In other words, not all Chinese people experience the regime the same way, just like how not all Russians or Americans experience our society the same way?Report

          • Avatar Chip Daniels in reply to North
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            I’m not seeing any news about China that suggests the Chinese people are that unhappy with their authoritarian state.

            I wish I was.
            But I’m not.

            My metric for this is like what we had during the Cold War, where we had a steady stream of defectors telling us tales of mass disaffection, of sullen people grudgingly complying.
            But are we seeing that now?

            How many Chinese students come here and defect? How many are slipping over the border with India, or fleeing in rickety boats to Japan?

            What’s unsettling to me is that even after all this, all around the world, liberal democracy seems to be in retreat.

            Not collapsing before goosestepping armies; It is being abandoned as people eagerly rush to the embrace of authoritarianism.Report

            • Avatar North in reply to Chip Daniels
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              The number of Chinese who emmigrate out of China is a pretty big number. The number of non-Chinese who immigrate into China is a really small number. The Chinese, unlike the Soviets, don’t seem to make it enormously hard to get out of China, beyond the weight of raw economics.

              I think that we probably need to wait a couple election cycles before we can start saying definitively that authoritarianism is on the rise and liberal democracy is waning.Report

            • Avatar InMD in reply to Chip Daniels
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              i think the ones that want out and have a skill seem to generally be able to get out. I also wouldn’t use China as an example of the retreat of liberalism. It’s never been there to begin with.

              Like all things liberalism is something people have to want. Our culture generally wants at least some level of it. Our big mistake is assuming every culture is like ours.Report

            • Avatar LeeEsq in reply to Chip Daniels
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              Ther Usshanka show on YouTube is interesting because of it. Its hosted by a Gen X Soviet that now lives in the United States. He grew up in an ordinary working class Soviet family and talks about what ordinary life was like in the USSR. His family never really questioned the system or had a problem with it. They just accepted it the way things were.Report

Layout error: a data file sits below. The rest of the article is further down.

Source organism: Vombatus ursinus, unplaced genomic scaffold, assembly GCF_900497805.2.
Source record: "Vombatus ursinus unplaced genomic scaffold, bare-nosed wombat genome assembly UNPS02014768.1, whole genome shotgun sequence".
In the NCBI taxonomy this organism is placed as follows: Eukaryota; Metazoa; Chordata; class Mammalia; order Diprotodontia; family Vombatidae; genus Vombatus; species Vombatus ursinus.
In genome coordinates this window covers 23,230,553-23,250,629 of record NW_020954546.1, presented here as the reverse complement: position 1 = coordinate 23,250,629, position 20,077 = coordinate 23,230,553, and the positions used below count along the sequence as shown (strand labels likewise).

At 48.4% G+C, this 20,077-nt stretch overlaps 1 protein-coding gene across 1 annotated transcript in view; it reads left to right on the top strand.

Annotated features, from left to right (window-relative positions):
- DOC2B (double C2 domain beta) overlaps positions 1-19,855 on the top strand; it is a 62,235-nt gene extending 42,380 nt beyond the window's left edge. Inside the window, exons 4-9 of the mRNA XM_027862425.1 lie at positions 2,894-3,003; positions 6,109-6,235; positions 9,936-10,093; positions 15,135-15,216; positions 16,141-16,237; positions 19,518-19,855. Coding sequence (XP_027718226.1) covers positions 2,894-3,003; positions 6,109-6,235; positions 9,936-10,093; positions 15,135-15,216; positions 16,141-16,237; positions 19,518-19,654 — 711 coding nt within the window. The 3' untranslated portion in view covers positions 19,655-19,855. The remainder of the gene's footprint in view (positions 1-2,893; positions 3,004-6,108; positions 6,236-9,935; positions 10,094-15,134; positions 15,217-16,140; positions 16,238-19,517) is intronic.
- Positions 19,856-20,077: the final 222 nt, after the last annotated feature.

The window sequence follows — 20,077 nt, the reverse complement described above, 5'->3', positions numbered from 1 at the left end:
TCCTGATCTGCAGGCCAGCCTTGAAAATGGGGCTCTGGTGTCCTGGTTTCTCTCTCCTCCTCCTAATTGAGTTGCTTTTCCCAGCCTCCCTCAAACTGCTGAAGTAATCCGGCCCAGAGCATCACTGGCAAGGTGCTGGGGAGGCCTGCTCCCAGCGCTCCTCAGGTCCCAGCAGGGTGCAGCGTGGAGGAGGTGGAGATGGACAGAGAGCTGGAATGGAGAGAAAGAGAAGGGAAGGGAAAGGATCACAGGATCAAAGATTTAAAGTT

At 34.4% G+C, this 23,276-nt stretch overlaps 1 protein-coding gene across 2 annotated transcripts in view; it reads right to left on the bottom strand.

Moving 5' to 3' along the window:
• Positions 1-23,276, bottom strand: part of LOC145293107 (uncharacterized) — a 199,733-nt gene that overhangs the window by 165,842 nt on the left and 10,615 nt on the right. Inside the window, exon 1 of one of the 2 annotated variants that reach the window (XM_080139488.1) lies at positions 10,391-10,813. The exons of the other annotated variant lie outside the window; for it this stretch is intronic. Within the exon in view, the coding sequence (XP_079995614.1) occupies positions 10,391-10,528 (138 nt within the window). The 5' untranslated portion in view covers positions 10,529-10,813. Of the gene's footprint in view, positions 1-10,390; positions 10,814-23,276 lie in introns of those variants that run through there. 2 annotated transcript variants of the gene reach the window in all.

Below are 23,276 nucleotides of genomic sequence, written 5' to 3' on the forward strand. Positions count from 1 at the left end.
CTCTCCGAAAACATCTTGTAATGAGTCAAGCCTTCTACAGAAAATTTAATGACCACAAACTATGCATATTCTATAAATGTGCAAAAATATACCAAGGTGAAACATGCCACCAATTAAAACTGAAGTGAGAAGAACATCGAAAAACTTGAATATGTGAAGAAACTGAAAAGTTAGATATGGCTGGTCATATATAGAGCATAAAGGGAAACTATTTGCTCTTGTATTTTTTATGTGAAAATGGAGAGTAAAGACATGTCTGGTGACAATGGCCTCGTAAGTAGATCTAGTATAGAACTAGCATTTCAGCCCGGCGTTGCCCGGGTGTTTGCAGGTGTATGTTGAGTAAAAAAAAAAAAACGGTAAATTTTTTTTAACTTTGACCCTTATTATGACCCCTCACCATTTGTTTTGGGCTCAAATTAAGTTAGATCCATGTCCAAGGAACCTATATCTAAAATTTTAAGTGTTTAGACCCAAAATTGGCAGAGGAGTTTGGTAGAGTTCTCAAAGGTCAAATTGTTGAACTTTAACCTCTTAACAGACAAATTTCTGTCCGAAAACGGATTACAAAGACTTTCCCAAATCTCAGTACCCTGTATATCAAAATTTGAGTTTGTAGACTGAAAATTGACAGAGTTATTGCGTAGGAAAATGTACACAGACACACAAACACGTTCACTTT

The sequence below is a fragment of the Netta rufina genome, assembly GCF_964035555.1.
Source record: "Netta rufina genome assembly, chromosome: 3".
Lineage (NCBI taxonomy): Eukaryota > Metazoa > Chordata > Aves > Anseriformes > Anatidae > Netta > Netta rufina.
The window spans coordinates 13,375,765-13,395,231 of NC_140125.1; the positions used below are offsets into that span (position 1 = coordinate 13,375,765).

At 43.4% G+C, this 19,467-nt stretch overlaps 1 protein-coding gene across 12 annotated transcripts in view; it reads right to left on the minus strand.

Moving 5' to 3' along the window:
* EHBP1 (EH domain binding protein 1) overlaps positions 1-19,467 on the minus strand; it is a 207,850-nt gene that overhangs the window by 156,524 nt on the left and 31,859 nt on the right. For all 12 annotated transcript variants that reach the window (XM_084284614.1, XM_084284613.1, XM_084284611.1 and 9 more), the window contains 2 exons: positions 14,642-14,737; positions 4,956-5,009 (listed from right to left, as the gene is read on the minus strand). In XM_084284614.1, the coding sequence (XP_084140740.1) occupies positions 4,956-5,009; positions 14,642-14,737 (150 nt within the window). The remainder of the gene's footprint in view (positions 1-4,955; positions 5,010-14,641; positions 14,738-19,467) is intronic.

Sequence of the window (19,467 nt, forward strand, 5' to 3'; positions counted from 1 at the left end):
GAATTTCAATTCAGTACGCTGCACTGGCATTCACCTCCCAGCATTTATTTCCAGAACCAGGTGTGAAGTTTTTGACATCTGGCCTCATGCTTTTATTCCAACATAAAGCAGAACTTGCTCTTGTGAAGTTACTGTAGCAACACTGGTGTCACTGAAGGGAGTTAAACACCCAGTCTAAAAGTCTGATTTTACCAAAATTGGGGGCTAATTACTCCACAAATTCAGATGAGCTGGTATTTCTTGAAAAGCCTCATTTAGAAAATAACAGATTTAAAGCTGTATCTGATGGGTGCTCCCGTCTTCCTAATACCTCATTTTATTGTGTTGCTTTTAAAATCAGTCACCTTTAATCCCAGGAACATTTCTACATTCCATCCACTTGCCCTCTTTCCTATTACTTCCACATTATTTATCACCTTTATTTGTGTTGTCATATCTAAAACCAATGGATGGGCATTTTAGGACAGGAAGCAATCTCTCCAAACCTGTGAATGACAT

• Avatar Aaron David in reply to Chip Daniels
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              I’m not seeing any news about China that suggests the Chinese people are that unhappy with their authoritarian state.

              Hong Kong says what?

              Seriously, you are relying on Chinese media to say that the Chinese people are not unhappy. This flies in the face of actions such as in Hong Kong, other regions without traditional Mandarin control, the murder of Uighurs and so on. The Chinese students who come here are from families who have profited from the totalitarinism currently being practiced. A totalitarianism more akin to feudalism than socialism.

              Disidents such as Ai Wei Wei abound, and there is a whole list on Wikipedia: https://en.wikipedia.org/wiki/List_of_Chinese_dissidents
              And those are just the notable ones. Others, such as those murdered in Tiananmen Square don’t get a heading on the US internet.

              Chinese peoples are currently the third largest immigrant group in America, with untold numbers of illegal immigrants. To make that journey, still an ardous and costly venture, while leaving family and friends behind, speaks volumes, and much louder than claims that people are abandoning liberal democracy.Report

              • Avatar Chip Daniels in reply to Aaron David
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                See my question to Lee.

                As I’ve said before, authoritarianism is popular.

                Like, really really popular. That’s how it gains power in the first place!

                Authoritarians maintain power by providing enough happiness to the dominant group, while crushing the minority group ruthlessly.